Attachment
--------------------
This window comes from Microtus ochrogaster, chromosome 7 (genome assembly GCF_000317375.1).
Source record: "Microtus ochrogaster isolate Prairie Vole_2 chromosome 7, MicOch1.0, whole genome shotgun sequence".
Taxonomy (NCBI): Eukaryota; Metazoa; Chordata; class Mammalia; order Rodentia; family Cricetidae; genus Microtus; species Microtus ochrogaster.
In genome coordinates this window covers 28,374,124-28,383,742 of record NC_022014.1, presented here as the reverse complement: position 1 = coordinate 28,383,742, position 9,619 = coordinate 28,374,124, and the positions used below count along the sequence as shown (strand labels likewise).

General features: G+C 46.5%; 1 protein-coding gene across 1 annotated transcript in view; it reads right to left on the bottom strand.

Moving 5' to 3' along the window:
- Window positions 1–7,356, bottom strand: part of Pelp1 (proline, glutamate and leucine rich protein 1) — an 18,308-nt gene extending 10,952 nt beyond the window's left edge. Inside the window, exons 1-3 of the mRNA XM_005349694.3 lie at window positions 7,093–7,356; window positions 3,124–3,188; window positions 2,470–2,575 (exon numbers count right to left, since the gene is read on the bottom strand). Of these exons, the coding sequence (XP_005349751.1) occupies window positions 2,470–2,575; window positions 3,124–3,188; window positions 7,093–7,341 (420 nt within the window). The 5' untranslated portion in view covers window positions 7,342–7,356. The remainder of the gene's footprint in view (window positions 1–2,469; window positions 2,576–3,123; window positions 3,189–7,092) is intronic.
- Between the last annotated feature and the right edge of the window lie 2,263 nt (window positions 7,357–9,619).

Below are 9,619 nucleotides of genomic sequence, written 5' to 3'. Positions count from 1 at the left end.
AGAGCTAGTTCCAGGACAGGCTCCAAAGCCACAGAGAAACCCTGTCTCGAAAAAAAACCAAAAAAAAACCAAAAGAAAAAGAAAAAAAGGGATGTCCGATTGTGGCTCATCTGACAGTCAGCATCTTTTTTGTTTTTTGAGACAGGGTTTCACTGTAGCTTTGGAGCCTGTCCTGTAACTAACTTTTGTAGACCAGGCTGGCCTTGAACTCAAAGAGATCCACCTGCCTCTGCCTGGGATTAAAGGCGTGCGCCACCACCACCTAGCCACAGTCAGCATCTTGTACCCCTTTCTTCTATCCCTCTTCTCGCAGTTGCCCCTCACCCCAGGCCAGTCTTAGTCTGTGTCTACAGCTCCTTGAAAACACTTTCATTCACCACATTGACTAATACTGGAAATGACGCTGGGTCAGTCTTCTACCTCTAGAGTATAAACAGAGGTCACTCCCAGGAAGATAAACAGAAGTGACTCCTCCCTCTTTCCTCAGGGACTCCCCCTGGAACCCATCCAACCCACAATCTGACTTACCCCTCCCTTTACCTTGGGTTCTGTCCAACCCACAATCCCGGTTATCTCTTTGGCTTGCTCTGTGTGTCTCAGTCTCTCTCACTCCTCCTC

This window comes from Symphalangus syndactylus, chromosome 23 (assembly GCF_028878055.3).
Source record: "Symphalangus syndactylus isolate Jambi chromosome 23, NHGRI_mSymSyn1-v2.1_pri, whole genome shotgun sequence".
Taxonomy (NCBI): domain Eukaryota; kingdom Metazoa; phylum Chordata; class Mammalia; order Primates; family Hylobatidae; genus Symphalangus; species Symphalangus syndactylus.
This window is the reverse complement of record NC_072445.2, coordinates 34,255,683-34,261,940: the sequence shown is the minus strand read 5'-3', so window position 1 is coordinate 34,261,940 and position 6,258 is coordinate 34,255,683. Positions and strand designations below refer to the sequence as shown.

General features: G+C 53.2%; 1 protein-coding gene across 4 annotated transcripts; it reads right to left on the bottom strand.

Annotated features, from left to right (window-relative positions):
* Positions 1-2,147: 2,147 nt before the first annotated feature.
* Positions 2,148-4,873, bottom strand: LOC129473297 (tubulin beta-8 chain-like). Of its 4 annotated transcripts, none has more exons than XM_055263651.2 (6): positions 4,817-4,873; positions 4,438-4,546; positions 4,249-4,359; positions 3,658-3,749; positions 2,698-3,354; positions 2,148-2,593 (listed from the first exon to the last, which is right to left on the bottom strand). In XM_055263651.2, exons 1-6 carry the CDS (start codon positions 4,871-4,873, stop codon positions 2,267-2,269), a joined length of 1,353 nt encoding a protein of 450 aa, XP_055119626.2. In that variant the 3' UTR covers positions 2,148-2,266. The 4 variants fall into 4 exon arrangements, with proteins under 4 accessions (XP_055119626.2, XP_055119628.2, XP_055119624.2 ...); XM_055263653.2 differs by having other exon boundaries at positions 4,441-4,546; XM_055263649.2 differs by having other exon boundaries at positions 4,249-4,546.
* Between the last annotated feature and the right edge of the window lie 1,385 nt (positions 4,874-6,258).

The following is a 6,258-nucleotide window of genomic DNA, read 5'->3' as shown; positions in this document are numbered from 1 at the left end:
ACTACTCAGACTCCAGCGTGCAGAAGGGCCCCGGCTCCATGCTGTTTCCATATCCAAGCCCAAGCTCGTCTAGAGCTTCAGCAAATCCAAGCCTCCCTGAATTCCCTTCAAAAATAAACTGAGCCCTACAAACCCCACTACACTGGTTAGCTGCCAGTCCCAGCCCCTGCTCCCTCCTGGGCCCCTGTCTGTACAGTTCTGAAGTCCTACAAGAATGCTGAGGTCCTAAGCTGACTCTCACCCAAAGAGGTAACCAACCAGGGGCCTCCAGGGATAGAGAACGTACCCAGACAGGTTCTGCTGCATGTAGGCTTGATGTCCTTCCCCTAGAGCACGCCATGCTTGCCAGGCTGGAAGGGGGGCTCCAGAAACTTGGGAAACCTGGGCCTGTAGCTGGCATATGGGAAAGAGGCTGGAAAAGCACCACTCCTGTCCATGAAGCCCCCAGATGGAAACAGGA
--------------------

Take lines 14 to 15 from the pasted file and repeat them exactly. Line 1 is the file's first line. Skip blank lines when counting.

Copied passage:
This window is the reverse complement of record NC_072445.2, coordinates 34,255,683-34,261,940: the sequence shown is the minus strand read 5'-3', so window position 1 is coordinate 34,261,940 and position 6,258 is coordinate 34,255,683. Positions and strand designations below refer to the sequence as shown.

General features: G+C 53.2%; 1 protein-coding gene across 4 annotated transcripts; it reads right to left on the bottom strand.